No, minister: the bankers reign now

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The Independent Online
WHEN EUROPE officially consigned 11 national currencies to the scrapheap last week, only one prime minister was on hand to toast the historic moment: Jean-Claude Juncker of Luxembourg. Life at the helm of the EU's smallest member state allows Mr Juncker the luxury of two important jobs, and it was in his other capacity, as the country's finance minister, that he took his place at last Thursday's proceedings.

It was Europe's finance ministers who presided over the formal demise of the franc, deutschmark and nine other currencies last Thursday. And the finance ministers of the 11 nations taking part in the currency - known as the Euro-11 - have ambitions to mould the economic future of 280 million European consumers.

From their ranks came a deafening series of calls for economic and political integration. Italy's Carlo Azeglio Ciampi hailed the euro as a "decisive step towards ever closer political and institutional union in Europe". His more conservative Spanish counterpart, Rodrigo de Rato y Figaredo, called for a push "to co-ordinate economic policies and improve the well-being of our people". Underlining these new ambitions, France's finance minister, Dominique Strauss-Kahn, described the Euro-11 as nothing less than the new "economic government" of Europe.

But is it? And why does the continent's political elite seem bent on further integration rather than consolidating the momentous achievement of the single currency? The answers are linked to the fact that the Euro- 11 nations have surrendered control of monetary policy to Wim Duisenberg, the chain-smoking president of the European Central Bank. No one disputes that Mr Duisenberg is the supreme economic power-broker in Europe, the head of an institution which now sets interest rates in all 11 euro-zone countries .

The ECB guards its privileges closely, and is in a position to do so because its independence is enshrined in a treaty. Maastricht states that the ECB's primary objective is "to maintain price stability" - or low inflation. This gives Mr Duisenberg ample room for manoeuvre - much more, for example, than the governor of the Bank of England, who is obliged to hit an inflation target set by the government.

That the ECB was structured this way is no accident. Its model was the Bundesbank, seen by many as the engine of the post-war German economic miracle. As Jacques Delors, former president of the European Commission, once famously put it: "Not all Germans believe in God, but they all believe in the Bundesbank." But the unparalleled strength of the ECB, and its lack of any political counter-balance, has provoked outright warfare between the continent's bankers and its political leaders.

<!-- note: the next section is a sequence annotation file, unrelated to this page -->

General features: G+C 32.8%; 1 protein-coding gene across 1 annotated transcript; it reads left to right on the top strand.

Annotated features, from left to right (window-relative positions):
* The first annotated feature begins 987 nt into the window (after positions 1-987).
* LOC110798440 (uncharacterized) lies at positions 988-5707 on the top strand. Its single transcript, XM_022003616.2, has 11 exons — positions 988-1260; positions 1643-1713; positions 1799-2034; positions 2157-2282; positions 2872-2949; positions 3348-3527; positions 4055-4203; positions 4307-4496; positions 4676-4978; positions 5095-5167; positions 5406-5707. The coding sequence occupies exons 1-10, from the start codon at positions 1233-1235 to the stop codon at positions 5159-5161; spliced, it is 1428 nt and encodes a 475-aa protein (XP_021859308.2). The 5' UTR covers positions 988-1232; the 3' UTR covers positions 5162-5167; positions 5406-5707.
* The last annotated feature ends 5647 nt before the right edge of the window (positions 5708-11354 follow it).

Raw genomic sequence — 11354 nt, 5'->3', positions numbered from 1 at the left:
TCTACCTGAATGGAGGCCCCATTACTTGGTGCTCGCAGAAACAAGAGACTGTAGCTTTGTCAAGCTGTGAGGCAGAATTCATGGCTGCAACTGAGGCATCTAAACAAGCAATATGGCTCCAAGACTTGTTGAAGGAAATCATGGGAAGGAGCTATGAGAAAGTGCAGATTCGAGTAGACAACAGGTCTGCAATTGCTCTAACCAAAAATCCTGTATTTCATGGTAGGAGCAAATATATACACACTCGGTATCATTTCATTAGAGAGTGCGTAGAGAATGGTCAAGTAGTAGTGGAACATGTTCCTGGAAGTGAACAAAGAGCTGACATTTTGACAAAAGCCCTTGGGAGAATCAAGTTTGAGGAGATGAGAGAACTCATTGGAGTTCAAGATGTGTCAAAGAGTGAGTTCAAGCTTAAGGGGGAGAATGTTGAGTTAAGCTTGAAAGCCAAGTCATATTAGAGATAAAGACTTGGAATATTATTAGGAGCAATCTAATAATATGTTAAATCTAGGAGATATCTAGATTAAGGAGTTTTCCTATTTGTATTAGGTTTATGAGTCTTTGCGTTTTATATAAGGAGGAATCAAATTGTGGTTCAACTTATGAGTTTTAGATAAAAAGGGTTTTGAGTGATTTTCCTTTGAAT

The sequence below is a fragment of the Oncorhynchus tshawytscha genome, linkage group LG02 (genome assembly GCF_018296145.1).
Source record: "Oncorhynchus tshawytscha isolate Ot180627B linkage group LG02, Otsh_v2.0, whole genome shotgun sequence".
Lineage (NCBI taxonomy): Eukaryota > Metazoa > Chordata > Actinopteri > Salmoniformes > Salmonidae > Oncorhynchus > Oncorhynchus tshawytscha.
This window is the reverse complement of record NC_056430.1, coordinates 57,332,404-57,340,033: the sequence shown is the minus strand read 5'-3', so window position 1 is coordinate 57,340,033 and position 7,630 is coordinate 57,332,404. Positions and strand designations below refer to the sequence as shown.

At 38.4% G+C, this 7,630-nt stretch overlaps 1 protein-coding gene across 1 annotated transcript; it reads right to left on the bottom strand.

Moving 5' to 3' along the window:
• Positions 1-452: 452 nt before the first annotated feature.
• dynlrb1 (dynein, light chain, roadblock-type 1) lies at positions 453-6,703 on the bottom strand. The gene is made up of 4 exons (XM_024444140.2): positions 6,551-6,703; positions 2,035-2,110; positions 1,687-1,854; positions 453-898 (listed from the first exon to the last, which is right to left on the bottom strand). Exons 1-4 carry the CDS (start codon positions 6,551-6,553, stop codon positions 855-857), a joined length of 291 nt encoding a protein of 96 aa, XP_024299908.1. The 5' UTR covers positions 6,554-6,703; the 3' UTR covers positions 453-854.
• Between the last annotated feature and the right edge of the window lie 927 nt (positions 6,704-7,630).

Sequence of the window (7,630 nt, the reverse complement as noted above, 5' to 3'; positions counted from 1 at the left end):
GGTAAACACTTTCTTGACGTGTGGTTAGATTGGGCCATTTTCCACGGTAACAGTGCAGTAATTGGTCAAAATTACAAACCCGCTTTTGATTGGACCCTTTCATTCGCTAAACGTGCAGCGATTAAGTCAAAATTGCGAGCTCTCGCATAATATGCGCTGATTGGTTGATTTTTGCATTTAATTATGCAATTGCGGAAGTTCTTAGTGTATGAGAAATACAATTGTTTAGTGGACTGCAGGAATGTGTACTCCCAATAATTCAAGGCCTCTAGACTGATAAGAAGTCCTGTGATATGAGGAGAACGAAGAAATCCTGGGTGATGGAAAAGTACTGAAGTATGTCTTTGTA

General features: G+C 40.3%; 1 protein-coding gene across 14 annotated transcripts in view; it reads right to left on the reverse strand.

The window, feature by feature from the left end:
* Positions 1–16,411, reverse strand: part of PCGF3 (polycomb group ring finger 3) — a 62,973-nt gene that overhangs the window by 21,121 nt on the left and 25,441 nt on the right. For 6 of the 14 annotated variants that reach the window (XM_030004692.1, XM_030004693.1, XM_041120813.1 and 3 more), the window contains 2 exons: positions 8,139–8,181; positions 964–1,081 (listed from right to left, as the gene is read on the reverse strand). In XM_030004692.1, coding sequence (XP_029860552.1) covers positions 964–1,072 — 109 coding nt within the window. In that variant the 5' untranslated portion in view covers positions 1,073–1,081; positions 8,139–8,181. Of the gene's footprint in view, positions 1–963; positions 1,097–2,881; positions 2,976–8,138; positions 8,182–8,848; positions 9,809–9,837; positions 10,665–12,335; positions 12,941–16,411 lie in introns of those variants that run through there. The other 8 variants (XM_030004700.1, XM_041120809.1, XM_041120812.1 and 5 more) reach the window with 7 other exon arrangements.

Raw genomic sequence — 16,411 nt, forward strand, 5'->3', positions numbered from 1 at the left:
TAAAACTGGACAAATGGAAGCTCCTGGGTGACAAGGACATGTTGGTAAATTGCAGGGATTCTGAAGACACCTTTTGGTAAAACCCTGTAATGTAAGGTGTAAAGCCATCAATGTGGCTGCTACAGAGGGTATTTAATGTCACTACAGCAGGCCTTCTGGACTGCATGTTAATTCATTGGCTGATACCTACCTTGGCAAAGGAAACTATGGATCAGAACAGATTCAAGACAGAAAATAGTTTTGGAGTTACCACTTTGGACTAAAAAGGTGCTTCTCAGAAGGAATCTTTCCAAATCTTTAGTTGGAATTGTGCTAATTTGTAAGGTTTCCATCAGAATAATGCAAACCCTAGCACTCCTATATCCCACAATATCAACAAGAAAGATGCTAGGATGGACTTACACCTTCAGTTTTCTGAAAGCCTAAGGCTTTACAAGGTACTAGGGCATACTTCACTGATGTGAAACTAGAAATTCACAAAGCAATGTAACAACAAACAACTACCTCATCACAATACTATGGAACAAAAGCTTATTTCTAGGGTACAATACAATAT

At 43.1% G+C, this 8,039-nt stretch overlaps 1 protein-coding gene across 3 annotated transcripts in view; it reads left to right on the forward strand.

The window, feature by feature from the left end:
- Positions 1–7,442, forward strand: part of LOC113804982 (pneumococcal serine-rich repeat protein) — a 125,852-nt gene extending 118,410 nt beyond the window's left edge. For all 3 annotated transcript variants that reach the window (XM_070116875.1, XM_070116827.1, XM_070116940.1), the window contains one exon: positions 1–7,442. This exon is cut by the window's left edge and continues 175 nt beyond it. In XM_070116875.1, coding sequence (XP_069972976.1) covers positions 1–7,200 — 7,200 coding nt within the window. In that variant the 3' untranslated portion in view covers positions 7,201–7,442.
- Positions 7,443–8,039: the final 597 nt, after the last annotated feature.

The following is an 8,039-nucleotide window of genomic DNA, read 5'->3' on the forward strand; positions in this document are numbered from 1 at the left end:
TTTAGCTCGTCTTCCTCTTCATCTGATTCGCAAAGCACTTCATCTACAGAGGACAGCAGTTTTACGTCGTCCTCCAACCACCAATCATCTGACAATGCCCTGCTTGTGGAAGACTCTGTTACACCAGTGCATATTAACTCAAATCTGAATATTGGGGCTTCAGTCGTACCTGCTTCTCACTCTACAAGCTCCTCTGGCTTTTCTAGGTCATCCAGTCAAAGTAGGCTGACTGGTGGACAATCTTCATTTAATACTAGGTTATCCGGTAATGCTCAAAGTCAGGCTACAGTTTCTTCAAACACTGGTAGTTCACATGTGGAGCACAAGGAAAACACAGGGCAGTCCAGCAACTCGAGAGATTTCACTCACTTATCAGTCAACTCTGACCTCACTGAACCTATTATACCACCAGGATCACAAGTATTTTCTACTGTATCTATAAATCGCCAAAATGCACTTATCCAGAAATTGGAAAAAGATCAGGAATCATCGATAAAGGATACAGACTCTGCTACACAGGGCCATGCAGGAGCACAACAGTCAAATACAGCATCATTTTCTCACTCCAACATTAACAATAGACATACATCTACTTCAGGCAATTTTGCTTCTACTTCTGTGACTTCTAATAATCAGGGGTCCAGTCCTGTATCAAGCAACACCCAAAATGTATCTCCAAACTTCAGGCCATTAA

Mr Duisenberg, who secured his job after serving 15 years as governor of the Dutch central bank, is a "sound money" man par excellence. His agenda is expected to place control of inflation above all else.

Relatively uncontroversial a year ago, this outlook has been challenged by two developments. The first is economic, arising from the financial shocks in the Far East and Russia. With the global economy at risk from deflation rather than inflation, many have begun to argue that the emphasis should be switched in favour of growth.

On the political front, this sentiment has been bolstered by changes of government in Germany and Italy, both of which have moved to the Left. Early pressure by Oskar Lafontaine, the new German finance minister, for interest rate cuts, was seen as counter-productive - probably delaying reductions.

That leaves the politicians with only one viable alternative: closer co-ordination of economic policies designed to boost economic growth and job creation. Nor will there be any delay in attempts to start bringing this about. With Germany now holding the presidency of the EU, economic policy co-ordination, including closer alignment of tax regimes, is high on the agenda.

Although harmonisation of corporate tax would take years (each nation uses a different tax base), Germany is interested in laying down target "zones" for corporate taxation to stop countries undercutting each other and poaching inward investment. The European Commission has already been asked to produce a study of corporate tax systems in the 15 member states.

The next months will see tussles over moves to end "unfair" tax competition - the most clear-cut cases of inducements to inward investors - and to combat tax havens. But there are other, broader opportunities which most participants of the euro are keen to exploit. Each year EU governments agree economic policy guidelines which, although currently quite vague, could be made much more specific for each country. The 11 euro participants also produce programmes showing how they match up to the criteria for membership laid down in the Growth and Stability Pact. Again there will be pressure to show more integration, as there will be over targets for tackling unemployment.

The drive for closer economic integration derives as much from the new impotence of Europe's finance ministers as their visionary zeal. As one EU official put it: "I think it has dawned on the finance ministers that if they are not able to organise to define a clear direction, then the only clear, coherent voice of the euro will be that of the European Central Bank."

Focus, page 17; Leading article, page 20